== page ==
Asian carp - slouching toward Lake Michigan 

As 2009 stumbles to its close, is there anything more menacingly metaphoric than the encroaching approach of the Asian carp on its march to the Great Lakes?

In truth, the environmental news is horrific everywhere you look, from the Arctic Sea melt to the drought in Australia to the growing acidification of the oceans. Climate change is upon us, has us gripped by the collective throat, and yet we are still suffering the skeptics, deniers and myopics.

There is even the controversy of the hacked e-mails from the University of East Anglia in southeast England, the no-longer-secret exchanges between climate scientists that reveal the sort of gallows humor and heartfelt despair you'll find in any workplace.

There were accusations for a time, in fact - before somebody actually read the emails - that the scientists had lied about their findings, fudging the numbers to retain their funding revenue streams.

Thankfully, the Associated Press studied the communications, and concluded that... stop the presses!, scientists are human. But AP's exhaustive investigation determined that the science was not faked to fit their world view.

Too bad, in a way. Wouldn't it be nice to wake up, rub the eyes and figure out global warming was just a bad dream, concocted by clever, diabolical jesters.

Enter stage right, the nightmare of the Asian carp. These invasive beasts, voracious and massive, have been exploiting the canal system linking the Mississippi River system and the Great Lakes; swimming, inexorably, toward their promised, predator-less land.

David M. Lodge, a Notre Dame biologist and the director of its center for aquatic conservation told the New York Times: "The bottom line is that this canal is a conduit - a highway to environmental havoc - from one of these important watersheds to the other."

Cue theme for Jaws as the carp get closer and closer to Lake Michigan.

How did they get here? Irony upon irony: in 1963 the Fish and Wildlife Service in Arkansas introduced Asian carp as a "natural" means to controling aquatic weeds. Fish farms needed their ponds cleaned: Asian carp were the Hoovers they needed. The good news: Asian carp replaced the need for harmful chemicals.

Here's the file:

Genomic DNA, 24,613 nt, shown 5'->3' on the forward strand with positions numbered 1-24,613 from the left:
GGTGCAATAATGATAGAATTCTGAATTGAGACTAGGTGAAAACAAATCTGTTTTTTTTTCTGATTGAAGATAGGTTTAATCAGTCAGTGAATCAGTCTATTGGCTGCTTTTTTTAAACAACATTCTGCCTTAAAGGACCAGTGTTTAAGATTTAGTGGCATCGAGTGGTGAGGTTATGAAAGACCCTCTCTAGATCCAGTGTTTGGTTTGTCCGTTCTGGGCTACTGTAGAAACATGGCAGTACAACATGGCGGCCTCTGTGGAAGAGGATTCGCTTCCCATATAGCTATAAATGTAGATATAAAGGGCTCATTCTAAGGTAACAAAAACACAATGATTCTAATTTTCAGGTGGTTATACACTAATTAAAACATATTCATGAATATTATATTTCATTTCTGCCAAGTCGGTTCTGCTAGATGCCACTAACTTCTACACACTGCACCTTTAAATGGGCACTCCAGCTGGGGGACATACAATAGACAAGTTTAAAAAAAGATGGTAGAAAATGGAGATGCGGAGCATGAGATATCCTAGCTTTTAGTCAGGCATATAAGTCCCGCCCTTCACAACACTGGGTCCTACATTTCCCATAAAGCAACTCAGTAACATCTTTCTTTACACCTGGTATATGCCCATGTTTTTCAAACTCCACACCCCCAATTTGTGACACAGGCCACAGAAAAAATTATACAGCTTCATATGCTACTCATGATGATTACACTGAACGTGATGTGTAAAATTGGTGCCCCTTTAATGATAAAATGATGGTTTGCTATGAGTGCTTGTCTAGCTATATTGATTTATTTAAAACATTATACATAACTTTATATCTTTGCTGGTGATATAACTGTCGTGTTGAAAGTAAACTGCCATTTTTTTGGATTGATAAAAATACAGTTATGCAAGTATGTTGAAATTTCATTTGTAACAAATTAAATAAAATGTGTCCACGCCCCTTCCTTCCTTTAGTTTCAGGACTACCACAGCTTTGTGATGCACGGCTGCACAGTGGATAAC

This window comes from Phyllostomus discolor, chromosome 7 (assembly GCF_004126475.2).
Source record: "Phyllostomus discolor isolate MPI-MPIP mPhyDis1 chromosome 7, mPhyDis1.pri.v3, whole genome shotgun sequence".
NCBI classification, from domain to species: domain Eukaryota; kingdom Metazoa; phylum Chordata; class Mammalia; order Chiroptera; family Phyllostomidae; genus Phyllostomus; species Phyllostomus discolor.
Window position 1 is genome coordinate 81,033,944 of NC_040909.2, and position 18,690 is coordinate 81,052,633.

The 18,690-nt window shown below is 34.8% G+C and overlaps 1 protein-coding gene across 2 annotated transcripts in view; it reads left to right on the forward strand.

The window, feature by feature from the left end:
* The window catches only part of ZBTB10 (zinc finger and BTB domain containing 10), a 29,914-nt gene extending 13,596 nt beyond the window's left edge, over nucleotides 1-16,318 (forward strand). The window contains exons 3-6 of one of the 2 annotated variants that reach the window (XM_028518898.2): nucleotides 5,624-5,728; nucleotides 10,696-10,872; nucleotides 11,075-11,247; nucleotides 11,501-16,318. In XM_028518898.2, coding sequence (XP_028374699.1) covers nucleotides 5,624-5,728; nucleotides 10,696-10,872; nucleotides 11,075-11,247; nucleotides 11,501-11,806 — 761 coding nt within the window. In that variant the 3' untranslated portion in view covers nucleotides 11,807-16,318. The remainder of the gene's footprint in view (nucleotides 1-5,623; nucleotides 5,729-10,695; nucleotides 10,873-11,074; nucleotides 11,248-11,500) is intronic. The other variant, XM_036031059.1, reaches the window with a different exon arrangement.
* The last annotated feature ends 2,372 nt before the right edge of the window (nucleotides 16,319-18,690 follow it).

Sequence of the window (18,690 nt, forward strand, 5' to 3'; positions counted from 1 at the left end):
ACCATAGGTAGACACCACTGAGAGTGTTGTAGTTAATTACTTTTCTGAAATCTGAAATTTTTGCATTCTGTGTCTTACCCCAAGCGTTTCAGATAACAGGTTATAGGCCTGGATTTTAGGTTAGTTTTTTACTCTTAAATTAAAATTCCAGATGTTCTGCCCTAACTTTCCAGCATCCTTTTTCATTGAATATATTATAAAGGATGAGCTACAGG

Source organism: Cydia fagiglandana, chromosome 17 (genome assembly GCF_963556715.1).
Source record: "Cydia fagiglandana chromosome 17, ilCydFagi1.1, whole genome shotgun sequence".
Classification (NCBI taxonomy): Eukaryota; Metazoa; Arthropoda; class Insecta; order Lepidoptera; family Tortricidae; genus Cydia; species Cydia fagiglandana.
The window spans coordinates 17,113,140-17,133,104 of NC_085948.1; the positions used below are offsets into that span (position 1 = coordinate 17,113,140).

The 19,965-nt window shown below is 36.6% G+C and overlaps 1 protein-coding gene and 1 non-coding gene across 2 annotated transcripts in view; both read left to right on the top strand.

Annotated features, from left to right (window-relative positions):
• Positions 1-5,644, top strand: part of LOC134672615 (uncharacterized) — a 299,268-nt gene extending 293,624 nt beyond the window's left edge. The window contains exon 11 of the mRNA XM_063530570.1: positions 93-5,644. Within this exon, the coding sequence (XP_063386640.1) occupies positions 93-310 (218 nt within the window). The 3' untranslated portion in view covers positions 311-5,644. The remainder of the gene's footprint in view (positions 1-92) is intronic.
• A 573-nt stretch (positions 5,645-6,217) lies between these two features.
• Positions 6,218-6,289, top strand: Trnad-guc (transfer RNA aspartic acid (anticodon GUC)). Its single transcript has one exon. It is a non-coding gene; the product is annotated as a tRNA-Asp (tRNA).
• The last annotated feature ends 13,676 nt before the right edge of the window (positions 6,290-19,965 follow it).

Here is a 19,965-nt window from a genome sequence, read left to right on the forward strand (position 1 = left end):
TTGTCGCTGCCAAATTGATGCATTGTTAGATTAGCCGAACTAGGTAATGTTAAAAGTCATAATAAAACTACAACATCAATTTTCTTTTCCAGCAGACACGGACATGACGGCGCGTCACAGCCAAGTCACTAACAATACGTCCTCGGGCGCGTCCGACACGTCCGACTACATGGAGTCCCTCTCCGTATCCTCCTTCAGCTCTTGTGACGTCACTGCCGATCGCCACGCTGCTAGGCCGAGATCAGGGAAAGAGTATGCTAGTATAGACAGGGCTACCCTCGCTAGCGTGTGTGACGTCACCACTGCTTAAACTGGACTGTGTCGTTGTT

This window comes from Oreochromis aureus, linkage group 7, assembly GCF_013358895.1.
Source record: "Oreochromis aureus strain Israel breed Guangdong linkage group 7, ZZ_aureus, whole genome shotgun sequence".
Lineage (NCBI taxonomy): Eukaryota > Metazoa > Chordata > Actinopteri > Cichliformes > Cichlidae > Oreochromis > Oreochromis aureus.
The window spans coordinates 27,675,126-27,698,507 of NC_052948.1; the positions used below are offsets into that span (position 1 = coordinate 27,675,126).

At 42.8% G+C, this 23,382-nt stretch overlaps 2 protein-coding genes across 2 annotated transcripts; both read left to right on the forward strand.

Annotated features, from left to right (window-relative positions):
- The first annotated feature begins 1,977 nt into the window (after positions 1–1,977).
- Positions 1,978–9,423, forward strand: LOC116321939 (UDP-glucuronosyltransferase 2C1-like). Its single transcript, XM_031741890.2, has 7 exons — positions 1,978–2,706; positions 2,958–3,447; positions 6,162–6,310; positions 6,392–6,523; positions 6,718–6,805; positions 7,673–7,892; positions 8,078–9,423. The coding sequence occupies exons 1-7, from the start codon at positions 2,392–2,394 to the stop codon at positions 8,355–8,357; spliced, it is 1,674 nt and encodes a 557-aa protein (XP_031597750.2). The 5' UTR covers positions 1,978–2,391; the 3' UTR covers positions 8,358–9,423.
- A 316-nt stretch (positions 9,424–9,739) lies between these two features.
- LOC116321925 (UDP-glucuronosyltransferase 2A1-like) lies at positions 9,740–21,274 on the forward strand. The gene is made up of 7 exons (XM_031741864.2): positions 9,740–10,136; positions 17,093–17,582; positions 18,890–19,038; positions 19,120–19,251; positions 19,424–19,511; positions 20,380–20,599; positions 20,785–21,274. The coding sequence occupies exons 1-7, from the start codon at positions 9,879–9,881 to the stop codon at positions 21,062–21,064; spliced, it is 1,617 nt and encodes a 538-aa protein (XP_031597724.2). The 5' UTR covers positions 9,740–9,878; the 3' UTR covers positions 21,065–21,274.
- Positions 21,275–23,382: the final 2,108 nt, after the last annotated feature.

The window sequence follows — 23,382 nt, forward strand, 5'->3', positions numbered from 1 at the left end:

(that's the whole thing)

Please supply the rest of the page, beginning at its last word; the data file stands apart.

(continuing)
The bad news?

You're looking at it.

Asian carp weigh up to 100 pounds and pretty much never stop eating. They consume plankton and algae - food normally reserved for other species. Those other species can't compete with the oncoming giants. Adding to their horror film resume, the silver carp version of the species jump, capable of cold-cocking fishermen and other aquatic tourists.

And once they end up in the Great Lakes system, where a fifth of the earth's fresh surface water resides, no one knows how to stop them. They'll imperil the lakes' $7 billion fishing and recreation industry.

It's a lot like global warming, already spinning out of control, while world leaders, with their self-protective mentalities, haggle in Copenhagen.

Make SOME change, sure, but don't mess with the fossil fuel old farts who really run this planet.

And whose wares we use by the millions of barrels every day.

Which evokes the other facet of the Asian carp metaphor. They are traveling the highways and biways of the aforementioned canal system. To keep them out of the Great Lakes, the only clear way forward is to UNBUILD the canal system, sever the link between the Mississipi River system and the Great Lakes.

But to unbuild the canal system is to thwart the livelihoods of the people who use them.

What price will we pay to save the habitat?

Meanwhile, a recent poll revealed that less people in America now believe in global warming than did just a few years ago.

2009. The year we chose to stay in the dark by leaving on the lights to blind us from the reality.

Perhaps the Asian carp, too terrifying to turn away from, will be the wake up call we need.

Read Jim Poyser's upcoming Year in Review story about the environment, Dec. 30.

Comments

Around the Web

This Week's Flyers

About The Author

Jim Poyser

Jim Poyser

Bio:
Jim Poyser is Executive Director of Earth Charter Indiana, a statewide organization that was one of over two dozen nonprofit partners in Greening the Statehouse. A former managing editor of NUVO, he won HEC’s Environmentalist of the Year Award in 2013.

Today's Best Bets | All of today's events

Around the Web

All contents copyright © 2016 NUVO Inc.
3951 N. Meridian St., Suite 200, Indianapolis, IN 46208
Website powered by Foundation